CONNECTING THE DOTS
for Heart Disease
Your heart is quite a distance away from your feet and the connection between them has much to do about circulation. Do you often notice cramping, numbness, or weakness in your legs, or coldness in your legs or feet? If so, you could be suffering from heart disease.
Here at Bay Area Foot & Laser Podiatry Group, we always take your health history along with your current lifestyle into consideration. If you have a known heart-related condition, please let us know before we diagnose and treat your leg or foot problem.
Heart Disease and Your Feet
Take a proactive step to understand the connection between heart disease and your feet. For even more information about Atherosclerosis and Peripheral Arterial Disease (PAD), the American Heart Association is a great resource.
Arteries are blood vessels that run through your body. When artery walls build up with plaque from fats and cholesterol, blood has trouble flowing through them. Signs of poor circulation affecting your lower limbs include cramps, color change, temperature drop, sore development, and even hair loss on your legs and feet. High blood pressure is often related to Atherosclerosis, too. So if you have high blood pressure, then it’s important to let Dr. Huey know during your visit.
Peripheral Arterial Disease (PAD)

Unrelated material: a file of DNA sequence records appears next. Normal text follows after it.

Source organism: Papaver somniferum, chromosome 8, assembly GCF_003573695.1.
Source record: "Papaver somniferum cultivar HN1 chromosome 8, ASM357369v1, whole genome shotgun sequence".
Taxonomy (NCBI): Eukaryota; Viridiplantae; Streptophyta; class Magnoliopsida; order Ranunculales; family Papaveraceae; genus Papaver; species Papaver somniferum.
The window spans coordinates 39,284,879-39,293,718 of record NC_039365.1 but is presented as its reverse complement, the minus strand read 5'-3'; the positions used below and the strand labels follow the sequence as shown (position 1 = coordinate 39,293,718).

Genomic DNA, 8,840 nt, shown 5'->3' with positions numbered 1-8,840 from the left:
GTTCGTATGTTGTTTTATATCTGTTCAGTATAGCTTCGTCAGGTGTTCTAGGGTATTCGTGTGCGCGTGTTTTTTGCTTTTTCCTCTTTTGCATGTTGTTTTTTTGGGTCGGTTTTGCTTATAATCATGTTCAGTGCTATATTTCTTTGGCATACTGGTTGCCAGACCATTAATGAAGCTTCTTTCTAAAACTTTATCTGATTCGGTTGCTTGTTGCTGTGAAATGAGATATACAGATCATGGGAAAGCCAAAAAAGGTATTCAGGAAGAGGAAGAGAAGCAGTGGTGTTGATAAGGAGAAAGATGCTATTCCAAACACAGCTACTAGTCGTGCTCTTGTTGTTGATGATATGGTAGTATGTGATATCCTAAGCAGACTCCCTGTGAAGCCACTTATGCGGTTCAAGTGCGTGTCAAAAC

Atherosclerosis can lead to Peripheral Arterial Disease (PAD). If your blood has trouble flowing to your legs and feet because your arteries are significantly blocked, then you might feel pain or tiredness in your legs, thighs, and buttocks when you’re walking. You might also feel pain in your feet or toes while you’re resting, or that wakes you up while you’re sleeping. Also with this condition, wounds that develop are slow-healing and may get infected because of it. We can perform a simple test to determine if you have PAD.
As a result of reduced blood flow (Ischemia), wounds often develop in the area of the shins, feet, and toes. The color of these ischemic wounds can be yellow, grey, or black. Although swelling may occur, the wounds usually don’t bleed. Ideally, taking preventative measures is the best course of action because these wounds can be very painful and difficult to treat. But if these wounds do form, then seeking care immediately is important. We can help to reduce the pain and prevent them from spreading or getting infected, all in an effort to avoid surgery.